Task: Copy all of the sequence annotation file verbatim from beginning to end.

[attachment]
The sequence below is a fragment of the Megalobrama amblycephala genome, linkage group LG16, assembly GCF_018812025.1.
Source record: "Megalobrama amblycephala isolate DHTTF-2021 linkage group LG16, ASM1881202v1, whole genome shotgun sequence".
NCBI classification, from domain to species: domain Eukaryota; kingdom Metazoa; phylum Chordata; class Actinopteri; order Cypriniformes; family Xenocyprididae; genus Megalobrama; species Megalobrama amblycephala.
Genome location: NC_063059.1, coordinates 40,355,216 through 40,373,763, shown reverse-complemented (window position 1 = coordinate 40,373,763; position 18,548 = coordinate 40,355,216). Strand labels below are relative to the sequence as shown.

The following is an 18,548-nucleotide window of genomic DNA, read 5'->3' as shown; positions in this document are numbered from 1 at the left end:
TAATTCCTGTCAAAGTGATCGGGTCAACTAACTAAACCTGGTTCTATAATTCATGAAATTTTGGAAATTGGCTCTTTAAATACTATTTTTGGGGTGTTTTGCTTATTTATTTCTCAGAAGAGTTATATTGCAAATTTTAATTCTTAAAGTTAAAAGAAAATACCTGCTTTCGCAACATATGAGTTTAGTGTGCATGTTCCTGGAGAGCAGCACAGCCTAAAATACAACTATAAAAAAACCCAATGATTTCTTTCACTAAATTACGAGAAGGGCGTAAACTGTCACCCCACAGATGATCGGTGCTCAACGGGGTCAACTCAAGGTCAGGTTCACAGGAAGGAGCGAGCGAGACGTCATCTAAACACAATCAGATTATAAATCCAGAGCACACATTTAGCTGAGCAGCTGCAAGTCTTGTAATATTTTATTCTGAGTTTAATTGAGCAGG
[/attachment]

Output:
The sequence below is a fragment of the Megalobrama amblycephala genome, linkage group LG16, assembly GCF_018812025.1.
Source record: "Megalobrama amblycephala isolate DHTTF-2021 linkage group LG16, ASM1881202v1, whole genome shotgun sequence".
NCBI classification, from domain to species: domain Eukaryota; kingdom Metazoa; phylum Chordata; class Actinopteri; order Cypriniformes; family Xenocyprididae; genus Megalobrama; species Megalobrama amblycephala.
Genome location: NC_063059.1, coordinates 40,355,216 through 40,373,763, shown reverse-complemented (window position 1 = coordinate 40,373,763; position 18,548 = coordinate 40,355,216). Strand labels below are relative to the sequence as shown.

The following is an 18,548-nucleotide window of genomic DNA, read 5'->3' as shown; positions in this document are numbered from 1 at the left end:
TAATTCCTGTCAAAGTGATCGGGTCAACTAACTAAACCTGGTTCTATAATTCATGAAATTTTGGAAATTGGCTCTTTAAATACTATTTTTGGGGTGTTTTGCTTATTTATTTCTCAGAAGAGTTATATTGCAAATTTTAATTCTTAAAGTTAAAAGAAAATACCTGCTTTCGCAACATATGAGTTTAGTGTGCATGTTCCTGGAGAGCAGCACAGCCTAAAATACAACTATAAAAAAACCCAATGATTTCTTTCACTAAATTACGAGAAGGGCGTAAACTGTCACCCCACAGATGATCGGTGCTCAACGGGGTCAACTCAAGGTCAGGTTCACAGGAAGGAGCGAGCGAGACGTCATCTAAACACAATCAGATTATAAATCCAGAGCACACATTTAGCTGAGCAGCTGCAAGTCTTGTAATATTTTATTCTGAGTTTAATTGAGCAGG